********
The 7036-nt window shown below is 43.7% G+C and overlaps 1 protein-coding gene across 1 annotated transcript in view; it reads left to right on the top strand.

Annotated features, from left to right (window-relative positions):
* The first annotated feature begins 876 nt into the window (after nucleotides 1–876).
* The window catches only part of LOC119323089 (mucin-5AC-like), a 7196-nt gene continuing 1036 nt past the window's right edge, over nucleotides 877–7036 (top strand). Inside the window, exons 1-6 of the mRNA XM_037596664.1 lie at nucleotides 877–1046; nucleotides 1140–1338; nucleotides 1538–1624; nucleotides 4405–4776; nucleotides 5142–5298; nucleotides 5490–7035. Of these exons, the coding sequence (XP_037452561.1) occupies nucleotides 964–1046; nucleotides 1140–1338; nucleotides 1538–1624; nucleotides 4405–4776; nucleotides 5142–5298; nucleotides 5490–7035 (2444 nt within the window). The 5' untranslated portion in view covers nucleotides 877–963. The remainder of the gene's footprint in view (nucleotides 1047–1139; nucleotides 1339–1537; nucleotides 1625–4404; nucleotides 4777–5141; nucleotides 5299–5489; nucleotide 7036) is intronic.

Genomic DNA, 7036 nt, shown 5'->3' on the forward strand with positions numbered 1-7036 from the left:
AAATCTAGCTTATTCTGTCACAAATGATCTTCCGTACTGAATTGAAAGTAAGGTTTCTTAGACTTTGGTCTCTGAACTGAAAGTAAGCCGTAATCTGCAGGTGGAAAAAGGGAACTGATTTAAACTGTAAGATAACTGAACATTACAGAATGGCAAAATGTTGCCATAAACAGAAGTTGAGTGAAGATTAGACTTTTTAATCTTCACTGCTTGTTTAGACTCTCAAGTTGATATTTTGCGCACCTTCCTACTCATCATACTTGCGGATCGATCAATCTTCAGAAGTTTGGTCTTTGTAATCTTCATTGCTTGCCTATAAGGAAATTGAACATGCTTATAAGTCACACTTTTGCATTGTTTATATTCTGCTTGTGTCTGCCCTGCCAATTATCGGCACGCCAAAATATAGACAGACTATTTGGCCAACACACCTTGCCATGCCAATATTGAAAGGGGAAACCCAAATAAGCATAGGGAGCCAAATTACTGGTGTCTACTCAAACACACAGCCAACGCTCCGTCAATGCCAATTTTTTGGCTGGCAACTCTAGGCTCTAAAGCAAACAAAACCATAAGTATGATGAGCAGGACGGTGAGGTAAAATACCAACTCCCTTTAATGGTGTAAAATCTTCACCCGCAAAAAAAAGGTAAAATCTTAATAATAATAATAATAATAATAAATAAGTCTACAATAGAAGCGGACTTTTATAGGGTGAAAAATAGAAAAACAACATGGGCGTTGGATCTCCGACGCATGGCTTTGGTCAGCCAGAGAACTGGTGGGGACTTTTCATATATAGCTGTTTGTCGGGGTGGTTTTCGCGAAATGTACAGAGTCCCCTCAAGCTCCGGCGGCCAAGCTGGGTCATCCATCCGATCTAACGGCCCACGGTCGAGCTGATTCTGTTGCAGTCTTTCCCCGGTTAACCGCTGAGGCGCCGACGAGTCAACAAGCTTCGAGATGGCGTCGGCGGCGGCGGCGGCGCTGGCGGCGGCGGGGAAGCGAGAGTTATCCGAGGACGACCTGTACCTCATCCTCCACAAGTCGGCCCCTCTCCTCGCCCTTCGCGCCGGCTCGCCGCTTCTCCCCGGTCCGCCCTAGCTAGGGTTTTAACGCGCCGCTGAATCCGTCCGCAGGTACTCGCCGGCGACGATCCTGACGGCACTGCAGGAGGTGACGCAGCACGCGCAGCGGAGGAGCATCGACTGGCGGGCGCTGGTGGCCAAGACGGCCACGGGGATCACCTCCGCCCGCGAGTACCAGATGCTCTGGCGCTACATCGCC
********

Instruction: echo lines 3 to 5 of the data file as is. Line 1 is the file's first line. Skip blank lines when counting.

* The first annotated feature begins 876 nt into the window (after nucleotides 1–876).
* The window catches only part of LOC119323089 (mucin-5AC-like), a 7196-nt gene continuing 1036 nt past the window's right edge, over nucleotides 877–7036 (top strand). Inside the window, exons 1-6 of the mRNA XM_037596664.1 lie at nucleotides 877–1046; nucleotides 1140–1338; nucleotides 1538–1624; nucleotides 4405–4776; nucleotides 5142–5298; nucleotides 5490–7035. Of these exons, the coding sequence (XP_037452561.1) occupies nucleotides 964–1046; nucleotides 1140–1338; nucleotides 1538–1624; nucleotides 4405–4776; nucleotides 5142–5298; nucleotides 5490–7035 (2444 nt within the window). The 5' untranslated portion in view covers nucleotides 877–963. The remainder of the gene's footprint in view (nucleotides 1047–1139; nucleotides 1339–1537; nucleotides 1625–4404; nucleotides 4777–5141; nucleotides 5299–5489; nucleotide 7036) is intronic.

Genomic DNA, 7036 nt, shown 5'->3' on the forward strand with positions numbered 1-7036 from the left: